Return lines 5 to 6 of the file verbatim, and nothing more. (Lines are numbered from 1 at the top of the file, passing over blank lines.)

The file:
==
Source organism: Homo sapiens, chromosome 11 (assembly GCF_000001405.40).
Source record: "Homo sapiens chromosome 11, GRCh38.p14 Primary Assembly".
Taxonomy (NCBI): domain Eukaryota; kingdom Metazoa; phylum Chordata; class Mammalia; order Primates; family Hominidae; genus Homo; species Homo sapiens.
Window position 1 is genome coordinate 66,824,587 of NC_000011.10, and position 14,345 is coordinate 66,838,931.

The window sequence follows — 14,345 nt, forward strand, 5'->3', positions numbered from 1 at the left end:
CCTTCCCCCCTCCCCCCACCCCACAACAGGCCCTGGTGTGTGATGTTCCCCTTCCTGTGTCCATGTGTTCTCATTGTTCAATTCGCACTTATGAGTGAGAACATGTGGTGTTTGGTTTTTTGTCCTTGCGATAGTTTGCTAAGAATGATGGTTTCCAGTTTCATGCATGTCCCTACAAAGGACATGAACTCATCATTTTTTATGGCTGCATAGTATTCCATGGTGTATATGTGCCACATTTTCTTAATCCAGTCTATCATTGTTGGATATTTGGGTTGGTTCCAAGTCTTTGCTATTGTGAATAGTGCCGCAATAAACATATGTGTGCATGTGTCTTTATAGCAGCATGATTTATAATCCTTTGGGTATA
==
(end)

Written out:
The window sequence follows — 14,345 nt, forward strand, 5'->3', positions numbered from 1 at the left end:
CCTTCCCCCCTCCCCCCACCCCACAACAGGCCCTGGTGTGTGATGTTCCCCTTCCTGTGTCCATGTGTTCTCATTGTTCAATTCGCACTTATGAGTGAGAACATGTGGTGTTTGGTTTTTTGTCCTTGCGATAGTTTGCTAAGAATGATGGTTTCCAGTTTCATGCATGTCCCTACAAAGGACATGAACTCATCATTTTTTATGGCTGCATAGTATTCCATGGTGTATATGTGCCACATTTTCTTAATCCAGTCTATCATTGTTGGATATTTGGGTTGGTTCCAAGTCTTTGCTATTGTGAATAGTGCCGCAATAAACATATGTGTGCATGTGTCTTTATAGCAGCATGATTTATAATCCTTTGGGTATA